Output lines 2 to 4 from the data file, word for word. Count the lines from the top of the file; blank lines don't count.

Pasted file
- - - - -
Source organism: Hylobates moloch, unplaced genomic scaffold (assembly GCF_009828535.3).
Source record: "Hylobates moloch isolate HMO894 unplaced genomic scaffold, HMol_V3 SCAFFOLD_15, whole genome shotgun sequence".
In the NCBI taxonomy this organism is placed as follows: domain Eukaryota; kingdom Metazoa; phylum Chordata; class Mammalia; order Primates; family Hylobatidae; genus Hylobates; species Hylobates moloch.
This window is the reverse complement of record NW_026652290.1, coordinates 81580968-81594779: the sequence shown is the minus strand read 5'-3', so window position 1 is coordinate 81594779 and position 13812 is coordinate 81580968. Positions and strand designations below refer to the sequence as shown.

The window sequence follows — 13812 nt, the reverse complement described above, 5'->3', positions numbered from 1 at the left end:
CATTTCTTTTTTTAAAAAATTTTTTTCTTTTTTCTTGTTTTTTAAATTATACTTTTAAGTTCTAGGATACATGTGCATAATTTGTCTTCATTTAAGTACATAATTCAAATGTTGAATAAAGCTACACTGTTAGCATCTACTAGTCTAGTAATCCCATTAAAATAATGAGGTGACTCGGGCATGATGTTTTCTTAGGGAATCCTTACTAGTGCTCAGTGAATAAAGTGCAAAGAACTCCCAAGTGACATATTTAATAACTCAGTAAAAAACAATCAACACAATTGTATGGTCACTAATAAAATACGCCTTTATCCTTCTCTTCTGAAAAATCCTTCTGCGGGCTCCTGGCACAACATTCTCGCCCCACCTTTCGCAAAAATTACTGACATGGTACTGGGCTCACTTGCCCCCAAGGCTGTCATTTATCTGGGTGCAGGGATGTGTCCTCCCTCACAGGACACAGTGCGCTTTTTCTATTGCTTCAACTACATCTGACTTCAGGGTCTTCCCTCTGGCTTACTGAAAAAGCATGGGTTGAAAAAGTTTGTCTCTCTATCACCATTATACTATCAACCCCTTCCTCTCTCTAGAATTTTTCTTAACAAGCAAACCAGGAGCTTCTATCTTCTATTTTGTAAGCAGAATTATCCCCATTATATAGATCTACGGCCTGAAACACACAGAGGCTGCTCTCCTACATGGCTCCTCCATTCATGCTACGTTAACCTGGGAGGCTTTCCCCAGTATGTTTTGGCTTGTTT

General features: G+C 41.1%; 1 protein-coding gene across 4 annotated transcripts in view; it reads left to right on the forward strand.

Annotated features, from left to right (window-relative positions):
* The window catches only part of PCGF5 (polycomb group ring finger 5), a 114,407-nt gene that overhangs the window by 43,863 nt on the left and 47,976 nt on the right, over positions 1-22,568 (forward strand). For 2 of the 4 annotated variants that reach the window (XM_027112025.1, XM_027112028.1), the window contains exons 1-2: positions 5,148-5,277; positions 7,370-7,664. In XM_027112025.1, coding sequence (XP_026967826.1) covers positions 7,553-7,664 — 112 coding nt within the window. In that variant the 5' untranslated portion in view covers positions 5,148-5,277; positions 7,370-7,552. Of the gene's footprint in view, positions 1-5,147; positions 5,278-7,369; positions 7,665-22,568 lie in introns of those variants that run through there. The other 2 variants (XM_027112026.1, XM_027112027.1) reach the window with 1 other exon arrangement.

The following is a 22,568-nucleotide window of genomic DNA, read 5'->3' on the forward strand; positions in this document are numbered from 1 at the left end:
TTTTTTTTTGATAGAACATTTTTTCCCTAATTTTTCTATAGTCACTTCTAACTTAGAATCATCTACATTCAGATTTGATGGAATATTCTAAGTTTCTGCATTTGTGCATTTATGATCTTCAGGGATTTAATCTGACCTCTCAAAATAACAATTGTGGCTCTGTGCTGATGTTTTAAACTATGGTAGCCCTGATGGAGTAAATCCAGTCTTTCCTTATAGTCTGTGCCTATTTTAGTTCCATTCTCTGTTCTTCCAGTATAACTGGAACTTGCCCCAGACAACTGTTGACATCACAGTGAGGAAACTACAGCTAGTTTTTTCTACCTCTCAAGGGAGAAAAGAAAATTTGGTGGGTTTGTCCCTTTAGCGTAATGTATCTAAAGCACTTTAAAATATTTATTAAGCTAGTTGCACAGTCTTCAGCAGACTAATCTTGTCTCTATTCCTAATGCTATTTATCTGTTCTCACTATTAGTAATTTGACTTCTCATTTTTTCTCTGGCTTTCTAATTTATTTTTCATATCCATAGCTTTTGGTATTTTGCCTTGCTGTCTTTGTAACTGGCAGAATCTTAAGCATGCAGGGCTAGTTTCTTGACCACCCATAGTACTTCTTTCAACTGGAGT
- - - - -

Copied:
Source record: "Hylobates moloch isolate HMO894 unplaced genomic scaffold, HMol_V3 SCAFFOLD_15, whole genome shotgun sequence".
In the NCBI taxonomy this organism is placed as follows: domain Eukaryota; kingdom Metazoa; phylum Chordata; class Mammalia; order Primates; family Hylobatidae; genus Hylobates; species Hylobates moloch.
This window is the reverse complement of record NW_026652290.1, coordinates 81580968-81594779: the sequence shown is the minus strand read 5'-3', so window position 1 is coordinate 81594779 and position 13812 is coordinate 81580968. Positions and strand designations below refer to the sequence as shown.